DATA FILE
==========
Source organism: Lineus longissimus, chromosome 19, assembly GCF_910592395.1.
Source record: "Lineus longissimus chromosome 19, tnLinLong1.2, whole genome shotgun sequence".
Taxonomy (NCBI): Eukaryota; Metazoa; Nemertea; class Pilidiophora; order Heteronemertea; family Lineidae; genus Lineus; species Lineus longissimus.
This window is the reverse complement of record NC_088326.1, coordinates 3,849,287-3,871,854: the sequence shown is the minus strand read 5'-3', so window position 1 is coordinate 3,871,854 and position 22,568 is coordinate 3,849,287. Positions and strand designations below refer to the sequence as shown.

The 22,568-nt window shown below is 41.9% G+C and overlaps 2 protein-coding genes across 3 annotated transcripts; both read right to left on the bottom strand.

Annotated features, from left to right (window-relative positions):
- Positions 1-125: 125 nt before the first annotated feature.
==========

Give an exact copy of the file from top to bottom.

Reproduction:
Source organism: Lineus longissimus, chromosome 19, assembly GCF_910592395.1.
Source record: "Lineus longissimus chromosome 19, tnLinLong1.2, whole genome shotgun sequence".
Taxonomy (NCBI): Eukaryota; Metazoa; Nemertea; class Pilidiophora; order Heteronemertea; family Lineidae; genus Lineus; species Lineus longissimus.
This window is the reverse complement of record NC_088326.1, coordinates 3,849,287-3,871,854: the sequence shown is the minus strand read 5'-3', so window position 1 is coordinate 3,871,854 and position 22,568 is coordinate 3,849,287. Positions and strand designations below refer to the sequence as shown.

The 22,568-nt window shown below is 41.9% G+C and overlaps 2 protein-coding genes across 3 annotated transcripts; both read right to left on the bottom strand.

Annotated features, from left to right (window-relative positions):
- Positions 1-125: 125 nt before the first annotated feature.